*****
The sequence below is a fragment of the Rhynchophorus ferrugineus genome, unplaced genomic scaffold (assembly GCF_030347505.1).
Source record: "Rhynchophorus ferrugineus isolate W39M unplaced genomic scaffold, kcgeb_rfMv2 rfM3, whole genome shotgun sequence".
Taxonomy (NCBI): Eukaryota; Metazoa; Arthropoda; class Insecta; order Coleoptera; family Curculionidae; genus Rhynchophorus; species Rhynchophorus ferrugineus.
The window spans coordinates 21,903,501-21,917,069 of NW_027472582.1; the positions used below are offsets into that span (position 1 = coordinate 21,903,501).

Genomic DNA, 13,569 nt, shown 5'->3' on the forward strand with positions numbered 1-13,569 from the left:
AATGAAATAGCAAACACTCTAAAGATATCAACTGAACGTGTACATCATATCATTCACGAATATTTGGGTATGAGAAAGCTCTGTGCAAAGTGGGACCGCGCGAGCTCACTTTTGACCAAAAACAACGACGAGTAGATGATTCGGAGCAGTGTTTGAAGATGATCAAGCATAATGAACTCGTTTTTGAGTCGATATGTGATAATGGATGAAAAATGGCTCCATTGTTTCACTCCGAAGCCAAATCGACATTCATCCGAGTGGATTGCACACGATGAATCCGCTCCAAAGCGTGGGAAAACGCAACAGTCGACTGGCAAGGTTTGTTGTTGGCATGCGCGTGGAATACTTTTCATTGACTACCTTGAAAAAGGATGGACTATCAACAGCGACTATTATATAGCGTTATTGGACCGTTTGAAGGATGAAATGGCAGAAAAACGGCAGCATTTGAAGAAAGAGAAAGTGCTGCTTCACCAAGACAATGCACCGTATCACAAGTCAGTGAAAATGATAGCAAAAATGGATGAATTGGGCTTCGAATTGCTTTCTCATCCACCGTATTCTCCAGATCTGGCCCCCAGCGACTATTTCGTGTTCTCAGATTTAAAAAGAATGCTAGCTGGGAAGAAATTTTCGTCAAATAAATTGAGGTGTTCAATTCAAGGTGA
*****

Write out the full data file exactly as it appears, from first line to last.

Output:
The sequence below is a fragment of the Rhynchophorus ferrugineus genome, unplaced genomic scaffold (assembly GCF_030347505.1).
Source record: "Rhynchophorus ferrugineus isolate W39M unplaced genomic scaffold, kcgeb_rfMv2 rfM3, whole genome shotgun sequence".
Taxonomy (NCBI): Eukaryota; Metazoa; Arthropoda; class Insecta; order Coleoptera; family Curculionidae; genus Rhynchophorus; species Rhynchophorus ferrugineus.
The window spans coordinates 21,903,501-21,917,069 of NW_027472582.1; the positions used below are offsets into that span (position 1 = coordinate 21,903,501).

Genomic DNA, 13,569 nt, shown 5'->3' on the forward strand with positions numbered 1-13,569 from the left:
AATGAAATAGCAAACACTCTAAAGATATCAACTGAACGTGTACATCATATCATTCACGAATATTTGGGTATGAGAAAGCTCTGTGCAAAGTGGGACCGCGCGAGCTCACTTTTGACCAAAAACAACGACGAGTAGATGATTCGGAGCAGTGTTTGAAGATGATCAAGCATAATGAACTCGTTTTTGAGTCGATATGTGATAATGGATGAAAAATGGCTCCATTGTTTCACTCCGAAGCCAAATCGACATTCATCCGAGTGGATTGCACACGATGAATCCGCTCCAAAGCGTGGGAAAACGCAACAGTCGACTGGCAAGGTTTGTTGTTGGCATGCGCGTGGAATACTTTTCATTGACTACCTTGAAAAAGGATGGACTATCAACAGCGACTATTATATAGCGTTATTGGACCGTTTGAAGGATGAAATGGCAGAAAAACGGCAGCATTTGAAGAAAGAGAAAGTGCTGCTTCACCAAGACAATGCACCGTATCACAAGTCAGTGAAAATGATAGCAAAAATGGATGAATTGGGCTTCGAATTGCTTTCTCATCCACCGTATTCTCCAGATCTGGCCCCCAGCGACTATTTCGTGTTCTCAGATTTAAAAAGAATGCTAGCTGGGAAGAAATTTTCGTCAAATAAATTGAGGTGTTCAATTCAAGGTGA